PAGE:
As a result of related studies, astronomers have reported that there could be as many as 40 billion Earth-sized planets orbiting in the habitable zones of Sun-like stars and red dwarf stars within the Milky Way Galaxy. 11 billion of these estimated planets may be orbiting Sun-like stars. The nearest known exoplanet, if confirmed, would be Alpha Centauri Bb but there is some doubt about its existence. Almost all of the planets detected so far are within our home galaxy the Milky Way; however, there have been a small number of possible detections of extragalactic planets.

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Night Sky In Naked eye

 Astronomy Coleynotes

 The naked eye is a figure of speech referring to human visual perception unaided by a magnifying or light-collecting optical device, such as a telescope or microscope. Vision corrected to normal acuity using corrective lenses is considered "naked". The term is often used in astronomy when referring to events that can be viewed without equipment, such as an astronomical conjunction, the passage of a comet, or a meteor shower. Sky lore and various tests demonstrate an impressive wealth of phenomena that can be seen with the unaided eye.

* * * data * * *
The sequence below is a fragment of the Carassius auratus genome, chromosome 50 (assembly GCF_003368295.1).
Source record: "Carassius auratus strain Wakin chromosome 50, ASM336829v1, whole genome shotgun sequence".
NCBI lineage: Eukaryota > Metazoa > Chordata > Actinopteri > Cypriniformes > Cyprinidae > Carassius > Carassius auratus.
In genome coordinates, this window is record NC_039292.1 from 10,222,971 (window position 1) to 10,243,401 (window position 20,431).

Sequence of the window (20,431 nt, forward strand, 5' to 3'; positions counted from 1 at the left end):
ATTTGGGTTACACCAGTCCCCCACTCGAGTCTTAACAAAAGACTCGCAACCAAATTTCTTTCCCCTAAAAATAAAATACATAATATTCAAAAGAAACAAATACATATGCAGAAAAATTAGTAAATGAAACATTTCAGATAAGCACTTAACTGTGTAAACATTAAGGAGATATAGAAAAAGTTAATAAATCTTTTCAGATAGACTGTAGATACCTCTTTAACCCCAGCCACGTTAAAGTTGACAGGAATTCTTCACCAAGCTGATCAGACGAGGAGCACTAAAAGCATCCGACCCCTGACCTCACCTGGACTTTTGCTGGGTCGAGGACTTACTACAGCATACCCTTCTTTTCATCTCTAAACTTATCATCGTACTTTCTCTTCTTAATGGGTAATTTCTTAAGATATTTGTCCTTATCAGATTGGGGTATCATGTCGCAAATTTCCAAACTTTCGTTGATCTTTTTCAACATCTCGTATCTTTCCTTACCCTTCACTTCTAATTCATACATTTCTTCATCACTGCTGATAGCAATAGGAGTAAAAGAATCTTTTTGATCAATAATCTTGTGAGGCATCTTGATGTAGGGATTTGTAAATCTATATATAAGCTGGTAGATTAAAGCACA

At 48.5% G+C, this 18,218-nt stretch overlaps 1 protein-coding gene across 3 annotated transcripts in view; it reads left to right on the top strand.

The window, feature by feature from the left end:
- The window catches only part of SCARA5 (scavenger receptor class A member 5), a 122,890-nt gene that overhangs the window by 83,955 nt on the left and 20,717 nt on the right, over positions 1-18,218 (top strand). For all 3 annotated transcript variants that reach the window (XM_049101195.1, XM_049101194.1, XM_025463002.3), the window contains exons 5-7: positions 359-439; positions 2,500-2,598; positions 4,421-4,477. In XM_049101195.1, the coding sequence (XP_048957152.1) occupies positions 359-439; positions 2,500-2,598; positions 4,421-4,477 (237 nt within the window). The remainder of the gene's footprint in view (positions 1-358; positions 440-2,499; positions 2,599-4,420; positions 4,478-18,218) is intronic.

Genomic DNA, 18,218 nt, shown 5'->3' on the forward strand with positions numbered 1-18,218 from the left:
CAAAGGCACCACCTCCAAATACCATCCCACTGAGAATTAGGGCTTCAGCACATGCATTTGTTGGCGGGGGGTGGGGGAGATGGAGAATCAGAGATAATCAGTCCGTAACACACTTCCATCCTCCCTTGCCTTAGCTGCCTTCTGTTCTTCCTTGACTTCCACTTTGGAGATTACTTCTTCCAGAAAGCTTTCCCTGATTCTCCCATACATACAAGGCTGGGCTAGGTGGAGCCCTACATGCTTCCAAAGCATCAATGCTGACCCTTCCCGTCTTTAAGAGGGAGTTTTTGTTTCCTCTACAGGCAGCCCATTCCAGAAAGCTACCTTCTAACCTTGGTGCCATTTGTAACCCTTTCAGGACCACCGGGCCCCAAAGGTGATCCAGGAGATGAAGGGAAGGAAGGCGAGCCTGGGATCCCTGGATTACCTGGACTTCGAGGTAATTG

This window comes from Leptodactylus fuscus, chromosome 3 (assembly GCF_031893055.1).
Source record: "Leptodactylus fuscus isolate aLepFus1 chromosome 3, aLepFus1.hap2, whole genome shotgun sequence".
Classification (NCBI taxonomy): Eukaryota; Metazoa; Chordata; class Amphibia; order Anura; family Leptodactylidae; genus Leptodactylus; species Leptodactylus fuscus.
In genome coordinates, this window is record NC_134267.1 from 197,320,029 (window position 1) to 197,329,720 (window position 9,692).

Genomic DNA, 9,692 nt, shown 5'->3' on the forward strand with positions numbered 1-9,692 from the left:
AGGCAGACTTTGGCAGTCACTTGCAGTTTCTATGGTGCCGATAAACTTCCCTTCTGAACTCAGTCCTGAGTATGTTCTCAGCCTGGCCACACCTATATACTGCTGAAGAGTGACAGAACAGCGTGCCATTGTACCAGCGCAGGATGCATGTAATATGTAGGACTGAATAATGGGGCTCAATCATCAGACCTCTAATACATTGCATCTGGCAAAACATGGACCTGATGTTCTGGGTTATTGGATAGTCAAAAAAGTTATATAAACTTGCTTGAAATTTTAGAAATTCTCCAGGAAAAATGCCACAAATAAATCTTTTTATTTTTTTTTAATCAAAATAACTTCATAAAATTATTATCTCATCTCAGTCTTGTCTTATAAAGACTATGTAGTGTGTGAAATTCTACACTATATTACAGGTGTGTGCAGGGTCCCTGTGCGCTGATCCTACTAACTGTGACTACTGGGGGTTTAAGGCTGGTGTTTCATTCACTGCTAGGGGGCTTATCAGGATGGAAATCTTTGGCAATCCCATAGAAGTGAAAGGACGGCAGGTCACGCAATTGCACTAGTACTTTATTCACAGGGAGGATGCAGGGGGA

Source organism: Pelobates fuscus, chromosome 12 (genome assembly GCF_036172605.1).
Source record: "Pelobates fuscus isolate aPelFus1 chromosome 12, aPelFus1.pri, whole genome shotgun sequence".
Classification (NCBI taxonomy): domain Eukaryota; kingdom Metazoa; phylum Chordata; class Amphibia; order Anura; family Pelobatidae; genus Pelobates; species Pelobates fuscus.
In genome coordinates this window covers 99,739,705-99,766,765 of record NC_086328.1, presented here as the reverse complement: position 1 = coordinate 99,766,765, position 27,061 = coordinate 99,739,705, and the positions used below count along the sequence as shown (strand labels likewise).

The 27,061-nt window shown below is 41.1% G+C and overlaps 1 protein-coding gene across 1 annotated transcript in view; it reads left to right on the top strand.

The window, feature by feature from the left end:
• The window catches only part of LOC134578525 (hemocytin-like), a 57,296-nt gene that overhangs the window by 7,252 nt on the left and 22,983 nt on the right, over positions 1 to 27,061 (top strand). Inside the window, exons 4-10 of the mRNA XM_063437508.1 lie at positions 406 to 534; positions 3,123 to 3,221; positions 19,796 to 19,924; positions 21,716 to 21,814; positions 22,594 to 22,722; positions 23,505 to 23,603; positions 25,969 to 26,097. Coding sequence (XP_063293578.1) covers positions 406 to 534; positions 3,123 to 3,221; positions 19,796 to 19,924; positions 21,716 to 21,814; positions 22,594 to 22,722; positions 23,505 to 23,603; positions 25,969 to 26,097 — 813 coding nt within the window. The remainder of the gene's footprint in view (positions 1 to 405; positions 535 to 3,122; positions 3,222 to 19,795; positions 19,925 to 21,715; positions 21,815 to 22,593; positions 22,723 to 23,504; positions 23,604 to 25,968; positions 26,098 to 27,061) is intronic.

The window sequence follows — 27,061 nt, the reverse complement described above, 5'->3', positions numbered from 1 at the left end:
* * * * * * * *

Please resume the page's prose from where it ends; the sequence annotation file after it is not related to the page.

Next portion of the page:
Naked Eye Visibility 


  The visibility of astronomical objects is strongly affected by light pollution. Even a few hundred kilometers away from a metropolitan area where the sky can appear to be very dark, it is still the residual light pollution that sets the limit on the visibility of faint objects. For most people, this is likely to be the best observing conditions within their reach. Under such "typical" dark sky conditions, the naked eye can see stars with an apparent magnitude up to +6m. Under perfect dark sky conditions where all light pollution is absent, stars as faint as +8m might be visible.


 Five planets can be recognized as planets from earth with the naked eye: Mercury, Venus, Mars, Jupiter, and Saturn. Under typical dark sky conditions Uranus (magnitude +5.8) can be seen as well with averted vision. The Sun and the Moon—the remaining noticeable naked-eye objects of the solar system—are sometimes added to make seven "planets." During daylight only the Moon and Sun are obvious naked eye objects, but in many cases Venus can be spotted in daylight and in rarer cases Jupiter.

Coleynotes


Sirius Is Seriously Bright Star


 Close to sunset and sunrise bright stars like Sirius or even Canopus can be spotted with the naked eye as long as one knows the exact position in which to look.

 Historically, the zenith of naked-eye astronomy was the work of Tycho Brahe (1546–1601). He built an extensive observatory to make precise measurements of the heavens without any instruments for magnification. In 1610, Galileo Galilei pointed a telescope towards the sky. He immediately discovered the moons of Jupiter and the phases of Venus, among other things.